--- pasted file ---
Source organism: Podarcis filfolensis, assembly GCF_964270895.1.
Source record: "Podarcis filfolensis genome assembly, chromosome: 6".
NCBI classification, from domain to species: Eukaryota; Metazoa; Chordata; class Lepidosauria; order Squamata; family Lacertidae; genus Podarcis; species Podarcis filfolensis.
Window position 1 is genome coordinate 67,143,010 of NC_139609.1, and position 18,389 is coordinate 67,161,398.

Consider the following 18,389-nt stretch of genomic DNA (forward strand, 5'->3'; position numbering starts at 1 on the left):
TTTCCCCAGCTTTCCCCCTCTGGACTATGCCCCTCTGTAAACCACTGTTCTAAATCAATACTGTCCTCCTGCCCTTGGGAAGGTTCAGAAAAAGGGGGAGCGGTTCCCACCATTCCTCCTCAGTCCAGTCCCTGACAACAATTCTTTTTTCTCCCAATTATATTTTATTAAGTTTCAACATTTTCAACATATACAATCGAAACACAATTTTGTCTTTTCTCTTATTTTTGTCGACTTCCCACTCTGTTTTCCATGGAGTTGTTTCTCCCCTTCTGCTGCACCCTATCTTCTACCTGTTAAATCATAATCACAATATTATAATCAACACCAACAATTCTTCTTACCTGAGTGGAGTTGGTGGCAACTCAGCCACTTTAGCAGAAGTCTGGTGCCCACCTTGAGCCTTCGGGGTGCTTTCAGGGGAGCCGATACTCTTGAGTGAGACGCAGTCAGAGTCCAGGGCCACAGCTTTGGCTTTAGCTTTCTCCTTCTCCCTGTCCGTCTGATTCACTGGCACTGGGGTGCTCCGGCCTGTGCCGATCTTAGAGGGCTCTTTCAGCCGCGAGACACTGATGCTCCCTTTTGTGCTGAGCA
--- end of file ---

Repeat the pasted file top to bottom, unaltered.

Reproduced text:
Source organism: Podarcis filfolensis, assembly GCF_964270895.1.
Source record: "Podarcis filfolensis genome assembly, chromosome: 6".
NCBI classification, from domain to species: Eukaryota; Metazoa; Chordata; class Lepidosauria; order Squamata; family Lacertidae; genus Podarcis; species Podarcis filfolensis.
Window position 1 is genome coordinate 67,143,010 of NC_139609.1, and position 18,389 is coordinate 67,161,398.

Consider the following 18,389-nt stretch of genomic DNA (forward strand, 5'->3'; position numbering starts at 1 on the left):
TTTCCCCAGCTTTCCCCCTCTGGACTATGCCCCTCTGTAAACCACTGTTCTAAATCAATACTGTCCTCCTGCCCTTGGGAAGGTTCAGAAAAAGGGGGAGCGGTTCCCACCATTCCTCCTCAGTCCAGTCCCTGACAACAATTCTTTTTTCTCCCAATTATATTTTATTAAGTTTCAACATTTTCAACATATACAATCGAAACACAATTTTGTCTTTTCTCTTATTTTTGTCGACTTCCCACTCTGTTTTCCATGGAGTTGTTTCTCCCCTTCTGCTGCACCCTATCTTCTACCTGTTAAATCATAATCACAATATTATAATCAACACCAACAATTCTTCTTACCTGAGTGGAGTTGGTGGCAACTCAGCCACTTTAGCAGAAGTCTGGTGCCCACCTTGAGCCTTCGGGGTGCTTTCAGGGGAGCCGATACTCTTGAGTGAGACGCAGTCAGAGTCCAGGGCCACAGCTTTGGCTTTAGCTTTCTCCTTCTCCCTGTCCGTCTGATTCACTGGCACTGGGGTGCTCCGGCCTGTGCCGATCTTAGAGGGCTCTTTCAGCCGCGAGACACTGATGCTCCCTTTTGTGCTGAGCA